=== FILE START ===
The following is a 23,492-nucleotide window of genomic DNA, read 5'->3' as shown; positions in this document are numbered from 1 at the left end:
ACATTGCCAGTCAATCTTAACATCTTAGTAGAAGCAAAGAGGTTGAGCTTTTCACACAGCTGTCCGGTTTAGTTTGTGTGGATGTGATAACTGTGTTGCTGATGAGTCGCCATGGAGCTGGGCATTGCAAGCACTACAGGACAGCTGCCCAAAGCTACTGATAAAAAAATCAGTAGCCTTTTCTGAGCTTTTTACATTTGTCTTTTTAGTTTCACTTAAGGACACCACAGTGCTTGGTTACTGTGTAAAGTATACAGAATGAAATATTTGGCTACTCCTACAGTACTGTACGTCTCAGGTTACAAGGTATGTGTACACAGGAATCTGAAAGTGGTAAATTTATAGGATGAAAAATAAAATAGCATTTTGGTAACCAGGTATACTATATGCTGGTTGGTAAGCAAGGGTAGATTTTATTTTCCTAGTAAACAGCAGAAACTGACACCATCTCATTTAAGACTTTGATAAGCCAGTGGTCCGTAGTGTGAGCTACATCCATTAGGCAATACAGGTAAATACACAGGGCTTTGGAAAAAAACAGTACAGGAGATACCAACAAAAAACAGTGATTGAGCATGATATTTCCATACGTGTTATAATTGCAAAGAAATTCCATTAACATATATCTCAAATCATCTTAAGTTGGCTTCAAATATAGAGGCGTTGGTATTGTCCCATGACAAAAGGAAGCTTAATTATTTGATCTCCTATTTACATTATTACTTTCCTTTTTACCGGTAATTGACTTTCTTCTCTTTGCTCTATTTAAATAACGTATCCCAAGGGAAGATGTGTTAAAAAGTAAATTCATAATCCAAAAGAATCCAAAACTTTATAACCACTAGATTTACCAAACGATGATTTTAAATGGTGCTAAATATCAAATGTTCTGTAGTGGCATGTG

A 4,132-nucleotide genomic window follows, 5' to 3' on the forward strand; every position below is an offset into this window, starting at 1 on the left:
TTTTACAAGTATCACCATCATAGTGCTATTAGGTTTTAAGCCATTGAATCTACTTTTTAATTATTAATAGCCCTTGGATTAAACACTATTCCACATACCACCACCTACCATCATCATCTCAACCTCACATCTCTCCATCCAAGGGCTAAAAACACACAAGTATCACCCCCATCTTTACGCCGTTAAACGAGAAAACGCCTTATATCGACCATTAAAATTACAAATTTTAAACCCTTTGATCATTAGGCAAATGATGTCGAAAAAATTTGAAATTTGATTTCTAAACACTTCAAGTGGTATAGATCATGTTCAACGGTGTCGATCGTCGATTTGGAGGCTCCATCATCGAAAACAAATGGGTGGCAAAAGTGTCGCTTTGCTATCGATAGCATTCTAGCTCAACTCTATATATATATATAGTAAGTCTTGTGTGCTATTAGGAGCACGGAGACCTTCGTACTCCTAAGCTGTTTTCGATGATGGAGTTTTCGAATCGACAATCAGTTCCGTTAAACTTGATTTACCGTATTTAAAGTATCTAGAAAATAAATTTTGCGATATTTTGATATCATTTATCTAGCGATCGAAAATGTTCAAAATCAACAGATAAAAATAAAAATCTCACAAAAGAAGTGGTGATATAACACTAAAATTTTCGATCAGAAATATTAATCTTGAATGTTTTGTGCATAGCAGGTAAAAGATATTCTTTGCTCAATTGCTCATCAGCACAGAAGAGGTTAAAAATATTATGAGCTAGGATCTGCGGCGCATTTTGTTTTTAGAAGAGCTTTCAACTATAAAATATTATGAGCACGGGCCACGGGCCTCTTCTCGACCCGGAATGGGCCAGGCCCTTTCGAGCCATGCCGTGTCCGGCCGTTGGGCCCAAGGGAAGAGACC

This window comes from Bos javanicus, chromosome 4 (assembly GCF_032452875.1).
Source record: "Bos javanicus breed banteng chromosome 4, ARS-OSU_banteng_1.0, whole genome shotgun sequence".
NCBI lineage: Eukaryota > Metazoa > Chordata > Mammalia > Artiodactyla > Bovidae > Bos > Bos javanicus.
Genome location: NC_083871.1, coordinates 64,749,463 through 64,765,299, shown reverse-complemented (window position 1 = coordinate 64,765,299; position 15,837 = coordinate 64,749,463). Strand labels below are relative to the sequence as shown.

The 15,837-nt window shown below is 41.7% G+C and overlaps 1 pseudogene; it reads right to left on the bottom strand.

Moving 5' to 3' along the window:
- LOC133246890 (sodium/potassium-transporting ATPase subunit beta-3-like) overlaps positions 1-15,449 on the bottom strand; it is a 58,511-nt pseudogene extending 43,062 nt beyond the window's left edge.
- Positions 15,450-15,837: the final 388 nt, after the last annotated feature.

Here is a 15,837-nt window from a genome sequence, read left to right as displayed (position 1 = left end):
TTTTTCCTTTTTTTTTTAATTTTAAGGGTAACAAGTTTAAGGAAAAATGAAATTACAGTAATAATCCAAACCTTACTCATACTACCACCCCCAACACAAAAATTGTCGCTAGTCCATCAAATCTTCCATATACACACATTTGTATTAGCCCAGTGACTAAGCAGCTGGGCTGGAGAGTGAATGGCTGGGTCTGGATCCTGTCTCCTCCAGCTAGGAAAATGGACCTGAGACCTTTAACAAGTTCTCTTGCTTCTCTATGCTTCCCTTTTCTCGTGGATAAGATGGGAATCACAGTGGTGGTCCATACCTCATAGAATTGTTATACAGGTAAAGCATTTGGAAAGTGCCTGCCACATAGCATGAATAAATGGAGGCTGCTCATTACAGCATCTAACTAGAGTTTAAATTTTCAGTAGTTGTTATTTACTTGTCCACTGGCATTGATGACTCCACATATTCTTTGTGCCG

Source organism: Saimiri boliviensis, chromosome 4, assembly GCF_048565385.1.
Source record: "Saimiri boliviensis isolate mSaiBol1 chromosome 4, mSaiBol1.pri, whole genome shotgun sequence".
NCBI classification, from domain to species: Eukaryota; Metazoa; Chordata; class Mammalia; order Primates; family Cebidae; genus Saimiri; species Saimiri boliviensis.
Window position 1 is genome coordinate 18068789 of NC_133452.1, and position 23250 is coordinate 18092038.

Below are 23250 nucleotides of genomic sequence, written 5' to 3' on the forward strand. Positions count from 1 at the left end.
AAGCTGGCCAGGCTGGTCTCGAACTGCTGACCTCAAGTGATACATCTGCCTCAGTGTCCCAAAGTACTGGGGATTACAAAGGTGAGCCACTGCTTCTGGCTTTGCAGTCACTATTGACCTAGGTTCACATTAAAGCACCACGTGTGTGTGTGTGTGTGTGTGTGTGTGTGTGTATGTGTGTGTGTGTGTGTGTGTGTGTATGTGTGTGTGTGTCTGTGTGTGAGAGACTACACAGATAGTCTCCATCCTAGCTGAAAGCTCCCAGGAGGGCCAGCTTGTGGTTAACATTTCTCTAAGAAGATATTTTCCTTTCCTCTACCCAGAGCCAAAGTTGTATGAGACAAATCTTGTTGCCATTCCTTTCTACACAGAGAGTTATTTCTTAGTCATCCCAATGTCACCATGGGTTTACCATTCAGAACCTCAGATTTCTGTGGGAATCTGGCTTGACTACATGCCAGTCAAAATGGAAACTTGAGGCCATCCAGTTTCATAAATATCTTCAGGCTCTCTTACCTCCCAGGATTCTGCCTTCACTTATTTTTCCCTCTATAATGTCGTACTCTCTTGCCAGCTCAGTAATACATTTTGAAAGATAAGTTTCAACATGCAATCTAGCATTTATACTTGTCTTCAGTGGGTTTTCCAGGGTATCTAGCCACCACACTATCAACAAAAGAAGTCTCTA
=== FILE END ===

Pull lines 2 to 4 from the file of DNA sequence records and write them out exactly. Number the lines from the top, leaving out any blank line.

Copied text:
ACATTGCCAGTCAATCTTAACATCTTAGTAGAAGCAAAGAGGTTGAGCTTTTCACACAGCTGTCCGGTTTAGTTTGTGTGGATGTGATAACTGTGTTGCTGATGAGTCGCCATGGAGCTGGGCATTGCAAGCACTACAGGACAGCTGCCCAAAGCTACTGATAAAAAAATCAGTAGCCTTTTCTGAGCTTTTTACATTTGTCTTTTTAGTTTCACTTAAGGACACCACAGTGCTTGGTTACTGTGTAAAGTATACAGAATGAAATATTTGGCTACTCCTACAGTACTGTACGTCTCAGGTTACAAGGTATGTGTACACAGGAATCTGAAAGTGGTAAATTTATAGGATGAAAAATAAAATAGCATTTTGGTAACCAGGTATACTATATGCTGGTTGGTAAGCAAGGGTAGATTTTATTTTCCTAGTAAACAGCAGAAACTGACACCATCTCATTTAAGACTTTGATAAGCCAGTGGTCCGTAGTGTGAGCTACATCCATTAGGCAATACAGGTAAATACACAGGGCTTTGGAAAAAAACAGTACAGGAGATACCAACAAAAAACAGTGATTGAGCATGATATTTCCATACGTGTTATAATTGCAAAGAAATTCCATTAACATATATCTCAAATCATCTTAAGTTGGCTTCAAATATAGAGGCGTTGGTATTGTCCCATGACAAAAGGAAGCTTAATTATTTGATCTCCTATTTACATTATTACTTTCCTTTTTACCGGTAATTGACTTTCTTCTCTTTGCTCTATTTAAATAACGTATCCCAAGGGAAGATGTGTTAAAAAGTAAATTCATAATCCAAAAGAATCCAAAACTTTATAACCACTAGATTTACCAAACGATGATTTTAAATGGTGCTAAATATCAAATGTTCTGTAGTGGCATGTG

A 4,132-nucleotide genomic window follows, 5' to 3' on the forward strand; every position below is an offset into this window, starting at 1 on the left:
TTTTACAAGTATCACCATCATAGTGCTATTAGGTTTTAAGCCATTGAATCTACTTTTTAATTATTAATAGCCCTTGGATTAAACACTATTCCACATACCACCACCTACCATCATCATCTCAACCTCACATCTCTCCATCCAAGGGCTAAAAACACACAAGTATCACCCCCATCTTTACGCCGTTAAACGAGAAAACGCCTTATATCGACCATTAAAATTACAAATTTTAAACCCTTTGATCATTAGGCAAATGATGTCGAAAAAATTTGAAATTTGATTTCTAAACACTTCAAGTGGTATAGATCATGTTCAACGGTGTCGATCGTCGATTTGGAGGCTCCATCATCGAAAACAAATGGGTGGCAAAAGTGTCGCTTTGCTATCGATAGCATTCTAGCTCAACTCTATATATATATATAGTAAGTCTTGTGTGCTATTAGGAGCACGGAGACCTTCGTACTCCTAAGCTGTTTTCGATGATGGAGTTTTCGAATCGACAATCAGTTCCGTTAAACTTGATTTACCGTATTTAAAGTATCTAGAAAATAAATTTTGCGATATTTTGATATCATTTATCTAGCGATCGAAAATGTTCAAAATCAACAGATAAAAATAAAAATCTCACAAAAGAAGTGGTGATATAACACTAAAATTTTCGATCAGAAATATTAATCTTGAATGTTTTGTGCATAGCAGGTAAAAGATATTCTTTGCTCAATTGCTCATCAGCACAGAAGAGGTTAAAAATATTATGAGCTAGGATCTGCGGCGCATTTTGTTTTTAGAAGAGCTTTCAACTATAAAATATTATGAGCACGGGCCACGGGCCTCTTCTCGACCCGGAATGGGCCAGGCCCTTTCGAGCCATGCCGTGTCCGGCCGTTGGGCCCAAGGGAAGAGACC